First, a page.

The Roman towns were also much better planned and built than those in the Middle Ages, which often placed wells and sources of drinking and bathing water in close proximity to cesspits and sewers, which led to infected water and cholera and typhoid outbreaks. Furthermore, many Medieval streets were filled with filth, such as animal carcasses, human and animal excrement, waste from butchers and tanners, and many more sources of disease, as bacteria could grow freely and infect people very easily.
As well as this, there were also very poor food standards, and it was not unusual for dishonest meat sellers to sell low-quality meat which could have caused disease, although a law was instated, decreeing that distributors of bad meat would be locked in the pillory. The Romans also had better waste disposal and water transportation systems, which allowed people to obtain clean drinking water, although there may still have been a risk of illness, as most pipes were made of lead, which is toxic.
Their medical skills were also slightly better than those of Medieval doctors, as most Roman doctors were much better trained and taught about natural causes of disease, which gave them a considerable advantage over the mostly Church-educated doctors of the Middle Ages, who believed more extensively in supernatural ideas and religion-based methods of prevention and treatment of disease.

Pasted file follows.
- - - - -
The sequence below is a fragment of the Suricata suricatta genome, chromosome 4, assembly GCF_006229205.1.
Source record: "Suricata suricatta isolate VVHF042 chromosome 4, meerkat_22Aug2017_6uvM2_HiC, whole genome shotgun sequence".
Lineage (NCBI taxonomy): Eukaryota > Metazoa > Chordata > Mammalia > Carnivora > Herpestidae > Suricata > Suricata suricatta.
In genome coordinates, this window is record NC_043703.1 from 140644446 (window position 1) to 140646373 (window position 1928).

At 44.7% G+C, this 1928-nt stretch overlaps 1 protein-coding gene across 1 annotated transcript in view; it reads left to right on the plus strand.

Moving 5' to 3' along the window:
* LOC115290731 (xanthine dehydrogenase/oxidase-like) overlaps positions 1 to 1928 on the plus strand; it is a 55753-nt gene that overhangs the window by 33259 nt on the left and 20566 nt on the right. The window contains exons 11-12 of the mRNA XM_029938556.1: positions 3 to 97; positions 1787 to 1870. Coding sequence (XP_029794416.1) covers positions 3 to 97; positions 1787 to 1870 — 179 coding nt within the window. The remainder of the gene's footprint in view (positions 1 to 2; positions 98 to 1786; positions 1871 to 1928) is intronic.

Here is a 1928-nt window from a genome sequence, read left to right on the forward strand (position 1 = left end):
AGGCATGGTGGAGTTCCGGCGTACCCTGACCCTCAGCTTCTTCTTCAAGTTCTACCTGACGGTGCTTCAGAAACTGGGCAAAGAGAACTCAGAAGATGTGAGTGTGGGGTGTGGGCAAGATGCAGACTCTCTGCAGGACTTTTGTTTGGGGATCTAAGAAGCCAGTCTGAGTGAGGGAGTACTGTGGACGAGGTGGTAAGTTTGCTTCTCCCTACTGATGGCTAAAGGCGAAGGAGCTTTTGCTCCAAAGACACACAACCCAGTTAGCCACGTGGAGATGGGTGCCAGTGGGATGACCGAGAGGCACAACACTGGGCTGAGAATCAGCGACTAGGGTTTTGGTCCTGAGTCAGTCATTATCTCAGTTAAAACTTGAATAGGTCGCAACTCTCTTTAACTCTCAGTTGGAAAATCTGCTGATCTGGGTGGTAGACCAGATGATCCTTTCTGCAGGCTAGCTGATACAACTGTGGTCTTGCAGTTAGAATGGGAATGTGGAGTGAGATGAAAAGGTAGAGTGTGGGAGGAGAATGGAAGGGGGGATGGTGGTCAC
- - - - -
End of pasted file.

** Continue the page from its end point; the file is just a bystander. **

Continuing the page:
An example of this is the Black Death, which killed 50 000 people in Europe, and was spread very quickly due to poor sanitation, ineffective cures, which would in many cases have made the patient worse, such as ingesting bile or faeces, or relying solely on prayers or religious ideas, rather than actively seeking a reliable cure, which was impossible without a knowledge of the true cause of diseases, although they did attempt to limit its spread by locking up houses which were infected with the disease. However, the Roman Empire was also poorly quipped to deal with plagues, such as the one which occurred in AD 80, and claimed hundreds of lives. However, public health in the Middle Ages did have some benefits: the towns often employed people such as gong farmers and muck rakers to survey and clean the streets to prevent disease, and remove sewage, although it was not possible to employ enough to maintain the cleanliness. The Romans had a similar system which worked to much greater advantage. Medieval towns also developed regulations and fines for littering and dirtying the streets, although these could not be easily enforced.
As well as this, the rich were happy to pay the fines and continue to deposit refuse in the streets. Moreover, near the end of the Dark Ages, butchers were banned from working in the inner city, which prevented pollution and assisted in keeping the streets clean. In conclusion, I believe that public health was much better under Roman rule, although the Medieval government did endeavour to improve the situation (albeit without much success. ) This is further evidenced by the average life expectancy in each era: it fell from 42 in the Roman era to 35, proving that standards had dropped dramatically since the Roman period.